A day in the life of a CRPF jawan in Srinagar

Ducking into a lane to relieve oneself a risk, so washrooms built into bunkers; unpopularity of pellet guns irks troops

Published: 18th September 2016 07:32 AM  |   Last Updated: 18th September 2016 08:00 AM   |  A+A-

SRINAGAR: Fatigue  shows as shadows on Muhammed Arif’s face. He is up at 5.30 am, groggy from yesterday’s work. He quickly puts on his combat fatigues and a bullet-proof jacket over it and slips his head into a Kevlar helmet. He heads to the armoury and picks up an Insas or an AK-47, whichever he is assigned this day, stuffs two extra magazines into the jacket, and picks up a polycarbonate protective shield. He is now ready.

What does the street have in store for him today? He and his platoon head off to downtown Srinagar in the rickety truck that, like his barracks, is reinforced with mesh and grill from all sides. They are dropped off near Safa Kadal where he stands his post, on his feet the entire day till evening, sometimes into the night. This is the life of a CRPF jawan in Kashmir today. This is Arif’s life and thousands like him in the force.

“I was in Jharkhand fighting the naxalites. Life was tough,” says Arif. “Two months ago, we were transferred here. It is equally tough here. You never know when a mob will gather or when a passerby will try to smash your face.’’ He is a Jammu native, from the district of Reasi. The phones in his barracks are down but the senior officers lend him their phones occasionally and he gets to speak to his family once in a while. “They are worried. They watch TV. My children ask me when I’ll be home. I don’t have an answer,’’ says Arif. Vinod Gujjar, a jawan from Madhya Pradesh, told me that when they set out after breakfast, they are not sure when they will get the next meal. “It all depends. When the stones come, there’s no time for lunch. On some days, it is just one meal a day.’’ On some days, Fridays especially, the stones come like angry bees from all sides.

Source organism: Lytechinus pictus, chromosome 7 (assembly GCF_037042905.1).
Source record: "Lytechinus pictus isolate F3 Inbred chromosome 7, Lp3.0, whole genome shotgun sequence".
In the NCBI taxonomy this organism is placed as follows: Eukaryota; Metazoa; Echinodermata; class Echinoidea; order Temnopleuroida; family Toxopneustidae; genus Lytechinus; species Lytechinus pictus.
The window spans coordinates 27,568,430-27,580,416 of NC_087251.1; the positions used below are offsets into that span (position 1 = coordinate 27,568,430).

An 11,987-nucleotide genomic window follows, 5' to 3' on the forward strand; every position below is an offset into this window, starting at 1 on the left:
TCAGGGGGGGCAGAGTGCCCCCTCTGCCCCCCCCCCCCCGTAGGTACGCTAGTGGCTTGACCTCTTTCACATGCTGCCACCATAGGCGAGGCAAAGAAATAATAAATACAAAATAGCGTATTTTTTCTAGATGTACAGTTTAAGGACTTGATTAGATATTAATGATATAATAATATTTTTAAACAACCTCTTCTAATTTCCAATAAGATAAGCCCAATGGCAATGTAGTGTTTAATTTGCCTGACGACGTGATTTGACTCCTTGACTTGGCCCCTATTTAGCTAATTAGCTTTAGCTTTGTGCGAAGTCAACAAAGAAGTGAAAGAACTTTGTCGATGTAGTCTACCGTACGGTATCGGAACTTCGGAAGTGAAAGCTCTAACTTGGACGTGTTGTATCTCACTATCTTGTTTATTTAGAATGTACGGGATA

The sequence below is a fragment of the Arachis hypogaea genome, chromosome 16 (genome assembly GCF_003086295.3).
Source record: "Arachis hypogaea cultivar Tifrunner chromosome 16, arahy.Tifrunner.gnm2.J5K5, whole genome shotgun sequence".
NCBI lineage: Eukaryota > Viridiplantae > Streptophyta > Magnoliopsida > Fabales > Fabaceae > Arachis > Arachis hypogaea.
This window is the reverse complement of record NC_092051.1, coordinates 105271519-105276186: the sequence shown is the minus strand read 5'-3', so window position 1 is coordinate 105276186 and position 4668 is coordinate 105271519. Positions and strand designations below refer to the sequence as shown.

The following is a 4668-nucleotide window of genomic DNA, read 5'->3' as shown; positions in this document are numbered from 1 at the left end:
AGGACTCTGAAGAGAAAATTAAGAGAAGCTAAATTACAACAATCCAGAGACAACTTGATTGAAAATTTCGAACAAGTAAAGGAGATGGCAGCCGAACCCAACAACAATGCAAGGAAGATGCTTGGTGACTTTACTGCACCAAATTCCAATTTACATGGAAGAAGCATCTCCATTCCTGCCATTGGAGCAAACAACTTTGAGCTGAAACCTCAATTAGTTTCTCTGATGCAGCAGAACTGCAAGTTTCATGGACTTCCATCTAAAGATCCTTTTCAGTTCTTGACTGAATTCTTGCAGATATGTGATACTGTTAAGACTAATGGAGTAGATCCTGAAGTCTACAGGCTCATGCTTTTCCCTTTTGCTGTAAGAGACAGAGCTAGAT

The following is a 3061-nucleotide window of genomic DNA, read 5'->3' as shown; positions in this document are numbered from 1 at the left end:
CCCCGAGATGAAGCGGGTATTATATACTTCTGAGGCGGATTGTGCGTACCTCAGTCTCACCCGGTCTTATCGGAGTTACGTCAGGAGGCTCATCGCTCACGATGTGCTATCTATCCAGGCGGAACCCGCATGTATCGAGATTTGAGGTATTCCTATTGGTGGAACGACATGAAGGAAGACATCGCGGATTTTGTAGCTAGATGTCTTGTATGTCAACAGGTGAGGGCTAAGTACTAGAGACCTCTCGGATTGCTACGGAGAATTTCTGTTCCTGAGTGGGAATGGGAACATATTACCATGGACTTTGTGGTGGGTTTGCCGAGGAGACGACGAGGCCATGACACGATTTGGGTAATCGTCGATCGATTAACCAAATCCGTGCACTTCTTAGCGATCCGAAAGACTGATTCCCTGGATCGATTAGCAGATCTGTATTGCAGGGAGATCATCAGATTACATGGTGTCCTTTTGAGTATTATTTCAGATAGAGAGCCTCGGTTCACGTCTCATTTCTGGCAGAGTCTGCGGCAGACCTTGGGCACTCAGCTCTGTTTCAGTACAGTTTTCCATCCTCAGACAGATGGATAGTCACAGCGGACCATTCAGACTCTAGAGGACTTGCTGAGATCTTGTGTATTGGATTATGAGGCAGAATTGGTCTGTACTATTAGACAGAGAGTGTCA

On some days, Fridays especially, the stones come like angry bees from all sides but the standing instructions to the soldiers are to act with restraint.

The stone pelters belong to all age groups. Some are boys, hardly 6 or 7. Mimicking the big men, they cover their faces with a handkerchief and throw pebbles at the jawans, shouting slogans they have heard. ‘Hum chahatey kya? Azaadi!’, ‘Hum Pakistani.’

Sometimes it’s just play and the jawans laugh the kids away. Sometimes a glare is good enough. “But the real trouble starts when older youngsters assemble,” says  Vinod Gujjar, a jawan from Madhya Pradesh.

The stone pelters use signals to assemble, such as a shrill whistle or a stone flung at an electric pole. Often, the mob swells to 500 or 1,000 in no time. Then the men bunker down for a long engagement.

Initially, the jawans fend the stones with their polycarbonate shields. If the mob is moderate, they are warned and then charged to scatter them. If the crowd is larger, the tear smoke shells (with a range of less than 150 yards) are fired.

“But these guys have become immune,” says Arif. “They put wet rags to cover their face and eyes. We also have chilli grenades, rubber bullets and plastic pellets ready. The last resort is to use a pellet gun.

TA day in the.jpghe jawans are bitter about the unpopularity of the pellet guns in the media. “All those who say the pellet guns are lethal should come here and face some stones. One hit and you’ll drop dead,’’ says Arif with some resentment. A senior officer tells me that the pellet gun used in downtown Srinagar is a number 9. The lesser the number, the more lethal it is. “We have no. 7s and 8s with us but we don’t use them. Only no. 9,” says the officer.

And when used, the pellet gun is aimed at the legs. But what about all those facial injuries then? Each pellet gun cartridge contains 600 pellets. Sometimes, the charge hits the ground and the pellets bounce up into the protesters’ faces, the officer explains.

Here in downtown Srinagar, the protesters use women to signal the movement of the security personnel. Keerwan, a jawan from Karnataka, explains the riot mechanics to me. “Those people you see on motorcycles are the ones who come with money, hand it over to the stone pelters who distribute it among themselves,’’ he says, keeping an eye on a passing woman wearing an abaya (head scarf and black gown).

The stones are sometimes so forceful, the protective shields break or the helmet grills bend. Bullet proof windscreens have been smashed. The stone throwers’ intent is to kill,’’ he says.

An average day for the jawans is 14-15 hours. Ducking into a lane to relieve oneself is a risk. So washrooms have been built into the mobile bunkers.

When the phones and Internet work, they might get a few minutes to talk with folks back home, says Anil Sharma, an assistant commandant, who got married in January.

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